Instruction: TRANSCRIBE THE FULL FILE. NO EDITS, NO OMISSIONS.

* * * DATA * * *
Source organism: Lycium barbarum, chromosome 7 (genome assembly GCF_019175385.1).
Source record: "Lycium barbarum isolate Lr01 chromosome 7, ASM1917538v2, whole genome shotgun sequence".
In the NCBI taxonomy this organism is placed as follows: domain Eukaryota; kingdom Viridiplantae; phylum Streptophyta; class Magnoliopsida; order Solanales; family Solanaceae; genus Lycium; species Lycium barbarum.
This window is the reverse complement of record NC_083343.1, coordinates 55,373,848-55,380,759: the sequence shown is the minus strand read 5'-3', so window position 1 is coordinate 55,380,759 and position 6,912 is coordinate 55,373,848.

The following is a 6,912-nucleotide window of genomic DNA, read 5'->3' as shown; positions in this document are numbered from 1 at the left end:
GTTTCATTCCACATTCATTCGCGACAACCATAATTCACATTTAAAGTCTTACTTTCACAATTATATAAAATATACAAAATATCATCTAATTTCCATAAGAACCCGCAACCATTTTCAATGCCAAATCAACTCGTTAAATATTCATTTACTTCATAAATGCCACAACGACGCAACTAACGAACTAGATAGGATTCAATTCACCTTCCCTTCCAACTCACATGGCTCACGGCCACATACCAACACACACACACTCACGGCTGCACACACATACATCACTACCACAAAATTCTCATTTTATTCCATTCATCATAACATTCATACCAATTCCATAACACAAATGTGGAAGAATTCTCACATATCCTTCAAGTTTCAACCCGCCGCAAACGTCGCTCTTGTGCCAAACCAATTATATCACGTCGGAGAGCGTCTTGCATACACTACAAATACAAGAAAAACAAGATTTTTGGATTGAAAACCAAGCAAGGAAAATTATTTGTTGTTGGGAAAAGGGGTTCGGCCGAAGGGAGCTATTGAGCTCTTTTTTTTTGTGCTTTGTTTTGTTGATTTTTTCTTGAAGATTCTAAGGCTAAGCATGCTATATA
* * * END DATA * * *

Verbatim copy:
Source organism: Lycium barbarum, chromosome 7 (genome assembly GCF_019175385.1).
Source record: "Lycium barbarum isolate Lr01 chromosome 7, ASM1917538v2, whole genome shotgun sequence".
In the NCBI taxonomy this organism is placed as follows: domain Eukaryota; kingdom Viridiplantae; phylum Streptophyta; class Magnoliopsida; order Solanales; family Solanaceae; genus Lycium; species Lycium barbarum.
This window is the reverse complement of record NC_083343.1, coordinates 55,373,848-55,380,759: the sequence shown is the minus strand read 5'-3', so window position 1 is coordinate 55,380,759 and position 6,912 is coordinate 55,373,848.

The following is a 6,912-nucleotide window of genomic DNA, read 5'->3' as shown; positions in this document are numbered from 1 at the left end:
GTTTCATTCCACATTCATTCGCGACAACCATAATTCACATTTAAAGTCTTACTTTCACAATTATATAAAATATACAAAATATCATCTAATTTCCATAAGAACCCGCAACCATTTTCAATGCCAAATCAACTCGTTAAATATTCATTTACTTCATAAATGCCACAACGACGCAACTAACGAACTAGATAGGATTCAATTCACCTTCCCTTCCAACTCACATGGCTCACGGCCACATACCAACACACACACACTCACGGCTGCACACACATACATCACTACCACAAAATTCTCATTTTATTCCATTCATCATAACATTCATACCAATTCCATAACACAAATGTGGAAGAATTCTCACATATCCTTCAAGTTTCAACCCGCCGCAAACGTCGCTCTTGTGCCAAACCAATTATATCACGTCGGAGAGCGTCTTGCATACACTACAAATACAAGAAAAACAAGATTTTTGGATTGAAAACCAAGCAAGGAAAATTATTTGTTGTTGGGAAAAGGGGTTCGGCCGAAGGGAGCTATTGAGCTCTTTTTTTTTGTGCTTTGTTTTGTTGATTTTTTCTTGAAGATTCTAAGGCTAAGCATGCTATATA